'Quantum dots' may lead to new Ebola and HIV treatments

A team of researchers from the University of Leeds recently discovered the method that HIV and Ebola viruses use to bond to cells and spread throughout the body, potentially leading a new way to treat Ebola and HIV infections.

The researchers hope that their study could show how to interrupt the way the viruses interact with the body’s cells. This may be more effective than attempting to destroy the viruses.

The study was published in the Angewandte Chemie journal.

"Until now, how these viruses attach to cells was a 'black box' to chemists,” Dr. Yuan Guo, lead author of the study from the Astbury Centre for Structural Molecular Biology at the University of Leeds, said. “We knew that the viruses were interacting with healthy cells, but the way in which they bound together was still a mystery."

The scientists used nano-sized crystals that they named “quantum dots.” These dots imitate the virus’s shape, acting like technological stand-ins during the experiments. This is how the researchers witness the way the viruses bond to the human cells.

"Viruses also attach to the surface of healthy cells through interactions between proteins and sugars,” Dr. Bruce Turnbull, co-author of the study, also from the Astbury Centre, and the University's School of Chemistry, said. “These interactions are weak individually, but can be reinforced by forming multiple contacts to offer the viruses a 'way in.' We want to understand what factors control this binding process and, eventually, develop a range of inhibitors designed to target specific viral bindings."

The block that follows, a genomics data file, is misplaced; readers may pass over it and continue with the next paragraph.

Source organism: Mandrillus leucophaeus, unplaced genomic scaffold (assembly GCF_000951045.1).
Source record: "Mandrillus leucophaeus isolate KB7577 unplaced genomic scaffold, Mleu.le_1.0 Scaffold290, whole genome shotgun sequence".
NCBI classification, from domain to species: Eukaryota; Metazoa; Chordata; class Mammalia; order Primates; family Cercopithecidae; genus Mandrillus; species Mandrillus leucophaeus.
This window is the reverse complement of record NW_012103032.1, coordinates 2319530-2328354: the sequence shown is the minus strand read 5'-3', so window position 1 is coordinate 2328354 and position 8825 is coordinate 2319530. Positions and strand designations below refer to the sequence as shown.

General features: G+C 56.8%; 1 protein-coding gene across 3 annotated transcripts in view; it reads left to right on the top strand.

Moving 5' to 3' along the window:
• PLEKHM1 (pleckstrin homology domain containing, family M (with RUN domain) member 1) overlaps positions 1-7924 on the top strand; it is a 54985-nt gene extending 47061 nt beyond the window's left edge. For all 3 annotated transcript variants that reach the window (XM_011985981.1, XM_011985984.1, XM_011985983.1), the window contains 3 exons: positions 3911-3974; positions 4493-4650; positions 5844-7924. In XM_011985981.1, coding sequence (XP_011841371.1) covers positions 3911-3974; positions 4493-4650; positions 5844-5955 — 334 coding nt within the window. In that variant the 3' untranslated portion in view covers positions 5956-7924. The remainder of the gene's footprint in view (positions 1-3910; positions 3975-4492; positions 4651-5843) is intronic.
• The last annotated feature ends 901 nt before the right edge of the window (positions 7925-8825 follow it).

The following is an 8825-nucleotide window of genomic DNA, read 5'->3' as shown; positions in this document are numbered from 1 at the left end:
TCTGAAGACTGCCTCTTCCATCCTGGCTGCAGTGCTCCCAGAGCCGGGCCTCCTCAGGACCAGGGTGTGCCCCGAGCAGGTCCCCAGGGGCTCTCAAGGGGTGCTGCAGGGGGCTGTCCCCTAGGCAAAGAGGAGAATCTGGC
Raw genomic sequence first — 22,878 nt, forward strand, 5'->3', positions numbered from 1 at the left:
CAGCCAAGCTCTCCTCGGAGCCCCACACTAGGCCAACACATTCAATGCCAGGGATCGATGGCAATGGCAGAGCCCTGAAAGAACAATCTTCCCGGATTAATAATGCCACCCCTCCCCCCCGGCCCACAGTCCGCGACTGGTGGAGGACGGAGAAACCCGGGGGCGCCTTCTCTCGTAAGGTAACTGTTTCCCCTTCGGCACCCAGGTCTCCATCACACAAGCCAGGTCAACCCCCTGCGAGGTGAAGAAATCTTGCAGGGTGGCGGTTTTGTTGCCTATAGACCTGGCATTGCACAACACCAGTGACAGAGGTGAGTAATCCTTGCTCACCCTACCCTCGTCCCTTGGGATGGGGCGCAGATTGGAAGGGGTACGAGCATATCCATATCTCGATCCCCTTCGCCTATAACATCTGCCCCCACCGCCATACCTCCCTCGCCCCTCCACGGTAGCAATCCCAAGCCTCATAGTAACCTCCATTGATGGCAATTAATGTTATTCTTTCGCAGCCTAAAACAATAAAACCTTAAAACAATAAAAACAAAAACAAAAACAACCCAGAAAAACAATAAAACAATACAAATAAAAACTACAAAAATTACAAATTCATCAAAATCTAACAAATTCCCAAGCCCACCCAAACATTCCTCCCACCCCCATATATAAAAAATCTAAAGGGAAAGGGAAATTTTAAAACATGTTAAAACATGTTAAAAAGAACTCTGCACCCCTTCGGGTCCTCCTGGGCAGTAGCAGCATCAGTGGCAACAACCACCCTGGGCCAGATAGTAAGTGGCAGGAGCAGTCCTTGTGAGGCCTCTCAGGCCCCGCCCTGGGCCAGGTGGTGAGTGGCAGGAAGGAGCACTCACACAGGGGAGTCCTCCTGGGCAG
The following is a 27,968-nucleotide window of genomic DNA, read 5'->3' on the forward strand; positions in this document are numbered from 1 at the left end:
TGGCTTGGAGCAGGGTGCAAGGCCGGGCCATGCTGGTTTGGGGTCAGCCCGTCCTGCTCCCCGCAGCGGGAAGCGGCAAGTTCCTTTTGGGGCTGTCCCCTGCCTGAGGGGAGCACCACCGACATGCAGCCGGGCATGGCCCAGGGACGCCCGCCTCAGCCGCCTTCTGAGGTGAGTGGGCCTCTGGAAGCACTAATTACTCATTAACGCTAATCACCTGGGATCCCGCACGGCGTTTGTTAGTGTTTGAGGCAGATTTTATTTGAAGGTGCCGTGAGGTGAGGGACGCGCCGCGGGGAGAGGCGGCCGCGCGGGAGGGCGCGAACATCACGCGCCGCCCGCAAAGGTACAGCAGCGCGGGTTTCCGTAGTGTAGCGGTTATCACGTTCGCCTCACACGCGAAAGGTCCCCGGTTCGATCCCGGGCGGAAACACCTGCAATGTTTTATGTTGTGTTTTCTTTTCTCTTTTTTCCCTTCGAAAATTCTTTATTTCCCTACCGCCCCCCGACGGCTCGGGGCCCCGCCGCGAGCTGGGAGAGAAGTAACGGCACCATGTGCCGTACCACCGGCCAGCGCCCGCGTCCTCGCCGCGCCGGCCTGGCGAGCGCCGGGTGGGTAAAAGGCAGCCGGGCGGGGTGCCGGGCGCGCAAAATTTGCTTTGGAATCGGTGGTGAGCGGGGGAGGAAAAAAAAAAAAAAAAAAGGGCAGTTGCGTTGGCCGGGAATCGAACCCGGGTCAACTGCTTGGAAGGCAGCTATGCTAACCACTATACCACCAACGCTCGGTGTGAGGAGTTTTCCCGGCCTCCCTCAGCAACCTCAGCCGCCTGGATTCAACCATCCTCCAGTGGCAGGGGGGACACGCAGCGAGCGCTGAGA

The dots needed a sugar coating for the quantum dots to bind with the cells. This is the first time that this new approach has been used.

"We often only hear about sugar in a negative light, about how consuming it is bad for our health,” Dr. Turnbull said. “But there are many different types of sugars that play a vital role in human biology. In fact, all of our cells are coated in sugar and they interact with other cells by proteins binding with these sugars. Indeed, the reason why we have different blood types is because of the different types of sugar coating on our red blood cells.”

The scientists intend to interrupt this bonding process to eliminate the pathogens.

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University of Leeds

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